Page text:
On the Android security bug


#1

Peter Biddle, who helped invent trusted computing when he was at Microsoft, discusses the serious Android security bug that was just reported. It’s a good, short read, and most alarming is the news that Google’s had information on this critical bug since February: "The entire value of a chain of trust is that you are… READ THE REST


#2

Google’s had information on this critical bug since February:

I wonder if the NSA has enjoyed the fruits of this delay along with all the other miscreants?


#3

Why would this matter to the NSA? When you are handed a master key, why bother to pick a lock?


#4

Hello,

Given Google’s own policies about disclosure of security vulnerabilities why didn’t they disclose this seven days after they were notified? Or am I misunderstanding how the policy is supposed to be applied?

Regards,

Aryeh Goretsky


#5

There are roll-your-own versions of Android, where a corporation (or individual) can take an Android distribution, strip out all the existing keys, drop in their own, and be “assured” that only those who they want to have access to the device, have access to the device.

The nature of this bug seems to be the ability to arbitrarily change the software version on the system manifest, which would seem to be involved with checking the hash signature when the code is installed, which should only be accessible to the system firmware running in a secure mode — and perhaps never being checked again after install.

That bug and the fact that some Motorola phones running Android have been discovered to phone home tells you that Google isn’t exactly security-conscious with respect to your data.


#6

A typical corporate response would be something like “We didn’t want to call attention to a viable security vulnerability”.
However, this breaks down when you realize that the malicious hacker community would probably have known about this from day one and in the interim, many Android systems could have been compromised. The more likely answer would come from Google’s crack legal and marketing teams.


#7

I’m shocked, I tell you, shocked!


#8

Why would this matter to the NSA? When you are handed a master key, why bother to pick a lock?

I see your point, but there are many locks, not just one. And, how do we know these are truly vulnerabilities and not just exposed backdoors? Doing it this way adds an element of plausible deniability for the corporations when the NSA wants even more illegal/unethical/controversial/unconstitutional access (foreign and domestic) beyond a few basic backdoors that can be sealed by knowledgable targets.

If you doubt this happens, Microsoft (with ~95% OS market share) and others have already been exposed for doing this:

In other words, this is all to bypass security safeguards put in place by targets (a.k.a. innocent people who have proprietary business secrets, etc.).

If you own a business and don’t lock down your business secrets with your own methodologies and trusted, solid, well-researched third-party solutions, then it’s likely some quasi-governmental corporation already has your potentially valuable secrets in a database right now, ripe for the plucking.

It adds an entirely new meaning to security exploitation, doesn’t it?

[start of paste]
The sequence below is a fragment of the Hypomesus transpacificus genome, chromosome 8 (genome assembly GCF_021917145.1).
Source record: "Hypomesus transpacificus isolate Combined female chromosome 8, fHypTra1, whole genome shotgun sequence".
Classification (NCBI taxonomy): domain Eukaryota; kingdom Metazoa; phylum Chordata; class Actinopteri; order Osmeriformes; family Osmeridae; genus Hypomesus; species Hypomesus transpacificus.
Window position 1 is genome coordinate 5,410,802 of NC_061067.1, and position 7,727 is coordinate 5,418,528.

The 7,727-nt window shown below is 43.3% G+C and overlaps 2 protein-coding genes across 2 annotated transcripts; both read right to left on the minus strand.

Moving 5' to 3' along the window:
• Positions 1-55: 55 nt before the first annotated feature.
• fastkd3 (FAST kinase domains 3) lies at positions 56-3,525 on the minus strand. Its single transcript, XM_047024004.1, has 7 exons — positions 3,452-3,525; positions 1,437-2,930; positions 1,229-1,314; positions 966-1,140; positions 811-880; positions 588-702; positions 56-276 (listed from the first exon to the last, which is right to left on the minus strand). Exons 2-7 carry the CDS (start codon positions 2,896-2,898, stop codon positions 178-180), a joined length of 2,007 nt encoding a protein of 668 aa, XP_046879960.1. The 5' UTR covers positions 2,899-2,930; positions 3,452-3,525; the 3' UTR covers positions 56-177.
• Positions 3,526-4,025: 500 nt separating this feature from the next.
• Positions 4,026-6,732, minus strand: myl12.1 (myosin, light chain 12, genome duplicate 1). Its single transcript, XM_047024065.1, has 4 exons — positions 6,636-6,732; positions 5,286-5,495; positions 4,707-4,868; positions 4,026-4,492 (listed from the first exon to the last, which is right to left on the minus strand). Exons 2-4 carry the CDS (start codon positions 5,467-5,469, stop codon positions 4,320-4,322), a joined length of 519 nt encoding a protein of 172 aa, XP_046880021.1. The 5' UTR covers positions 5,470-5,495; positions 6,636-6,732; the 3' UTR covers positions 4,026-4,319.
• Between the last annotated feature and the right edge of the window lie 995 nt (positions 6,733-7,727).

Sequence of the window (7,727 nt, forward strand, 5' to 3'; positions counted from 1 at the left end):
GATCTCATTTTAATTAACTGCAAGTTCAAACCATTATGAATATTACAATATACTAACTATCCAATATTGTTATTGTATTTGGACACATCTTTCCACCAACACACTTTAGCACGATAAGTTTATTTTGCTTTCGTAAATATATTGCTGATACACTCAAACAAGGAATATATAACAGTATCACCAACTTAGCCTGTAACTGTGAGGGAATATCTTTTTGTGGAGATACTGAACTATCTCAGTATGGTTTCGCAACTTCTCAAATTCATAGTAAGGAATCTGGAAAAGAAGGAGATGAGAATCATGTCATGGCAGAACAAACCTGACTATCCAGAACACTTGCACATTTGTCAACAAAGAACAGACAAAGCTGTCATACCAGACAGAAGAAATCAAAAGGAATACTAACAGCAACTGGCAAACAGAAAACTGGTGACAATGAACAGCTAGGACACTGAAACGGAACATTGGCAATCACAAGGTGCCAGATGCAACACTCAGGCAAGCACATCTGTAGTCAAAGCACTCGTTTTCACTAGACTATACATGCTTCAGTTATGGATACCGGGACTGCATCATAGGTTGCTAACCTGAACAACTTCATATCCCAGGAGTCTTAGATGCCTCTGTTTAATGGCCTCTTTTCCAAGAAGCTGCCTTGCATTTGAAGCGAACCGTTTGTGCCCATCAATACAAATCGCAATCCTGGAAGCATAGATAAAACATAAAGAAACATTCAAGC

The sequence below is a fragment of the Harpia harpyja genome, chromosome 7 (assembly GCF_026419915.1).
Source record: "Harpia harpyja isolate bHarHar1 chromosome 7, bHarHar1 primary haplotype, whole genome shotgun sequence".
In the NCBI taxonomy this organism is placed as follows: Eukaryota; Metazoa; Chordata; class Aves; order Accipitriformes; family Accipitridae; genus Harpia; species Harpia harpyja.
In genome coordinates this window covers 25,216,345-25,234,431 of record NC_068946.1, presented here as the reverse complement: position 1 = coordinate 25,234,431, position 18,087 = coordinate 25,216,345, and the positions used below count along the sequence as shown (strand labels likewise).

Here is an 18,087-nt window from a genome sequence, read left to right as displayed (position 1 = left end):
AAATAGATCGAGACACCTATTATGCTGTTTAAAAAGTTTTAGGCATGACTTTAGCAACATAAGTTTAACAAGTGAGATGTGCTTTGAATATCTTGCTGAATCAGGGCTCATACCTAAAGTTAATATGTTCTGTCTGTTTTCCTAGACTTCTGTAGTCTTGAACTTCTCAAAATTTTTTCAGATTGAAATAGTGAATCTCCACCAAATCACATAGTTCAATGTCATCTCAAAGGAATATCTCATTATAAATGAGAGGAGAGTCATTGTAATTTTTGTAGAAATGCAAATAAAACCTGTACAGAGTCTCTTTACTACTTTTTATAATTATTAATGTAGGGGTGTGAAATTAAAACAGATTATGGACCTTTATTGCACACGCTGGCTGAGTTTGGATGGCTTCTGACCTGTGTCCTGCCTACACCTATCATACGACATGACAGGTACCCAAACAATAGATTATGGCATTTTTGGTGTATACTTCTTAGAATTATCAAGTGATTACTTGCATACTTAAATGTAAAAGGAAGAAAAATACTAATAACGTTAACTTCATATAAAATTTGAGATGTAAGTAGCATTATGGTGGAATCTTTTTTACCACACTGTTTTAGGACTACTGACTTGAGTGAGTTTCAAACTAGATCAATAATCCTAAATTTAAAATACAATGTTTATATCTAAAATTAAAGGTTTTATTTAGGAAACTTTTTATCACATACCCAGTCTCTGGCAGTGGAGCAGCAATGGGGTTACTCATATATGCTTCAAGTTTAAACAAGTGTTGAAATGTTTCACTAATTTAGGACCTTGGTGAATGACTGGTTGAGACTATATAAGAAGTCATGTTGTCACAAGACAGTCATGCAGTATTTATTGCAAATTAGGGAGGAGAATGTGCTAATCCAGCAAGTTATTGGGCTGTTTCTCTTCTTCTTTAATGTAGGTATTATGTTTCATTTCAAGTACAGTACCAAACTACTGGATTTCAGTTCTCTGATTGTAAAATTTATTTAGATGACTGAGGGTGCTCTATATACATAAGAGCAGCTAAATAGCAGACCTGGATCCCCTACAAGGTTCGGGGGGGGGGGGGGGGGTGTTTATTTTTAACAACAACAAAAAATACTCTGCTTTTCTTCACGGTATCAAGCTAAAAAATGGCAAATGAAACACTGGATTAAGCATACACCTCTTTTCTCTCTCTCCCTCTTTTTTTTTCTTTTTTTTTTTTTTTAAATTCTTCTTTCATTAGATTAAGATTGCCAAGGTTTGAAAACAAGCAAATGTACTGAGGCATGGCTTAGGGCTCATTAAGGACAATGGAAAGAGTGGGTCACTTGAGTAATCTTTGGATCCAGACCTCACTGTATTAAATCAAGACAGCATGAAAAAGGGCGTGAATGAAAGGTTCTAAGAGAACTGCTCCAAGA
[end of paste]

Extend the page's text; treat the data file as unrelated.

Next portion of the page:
#9

Given Google’s own policies about disclosure of security vulnerabilities why didn’t they disclose this seven days after they were notified? Or am I misunderstanding how the policy is supposed to be applied?

The “policy” goes out the window once you factor in the demands of NSA spying:

They feel like it’s “worth it” for your business to go under from rampant exploits in the name of “protecting you”. Basically, the same twisted logic of every other authoritarian police state that’s ever infested this Earth.

If you know what’s good for you, you’d better know they know what’s good for you.


#10

Hello,

I’m sorry, Cowicide, but I don’t understand what responsible disclosure policies has to do with the National Security Agency. I was curious about whether or not Google was willing to follow it’s own stated policies or if this was a prima facie example of a double standard.

I tend to believe that at any government agency, their job is to annoy, harass and generally interfere with citizens going about their business. Aside from having better capabilities and methods, the NSA does not sound too much different from any other bureaucracy in that respect.

Regards,

Aryeh Goretsky


#11

I don’t understand what responsible disclosure policies has to do with the National Security Agency

I’m positing that responsible disclosure policy is affected by the demands of the NSA as shown by the arstechnica link I gave. Aside from that article, there’s also other considerable evidence that companies like Google work hand-in-hand with the NSA to put their profitable, corporatist interests above the average security and privacy concerns of the citizenry. That includes backdoors into devices and software along with irresponsible disclosure for exploits.


#12

Given that the Android app distribution outside of the Google Play Store is always a tricky proposition with respect to malware, I fail to see this as such an earth-shattering security failure. There is no substitute to trusting your sources.

It certainly is annoying to have secure signing broken, but I wouldn’t scream that the sky is falling.


closed #13

This topic was automatically closed after 5 days. New replies are no longer allowed.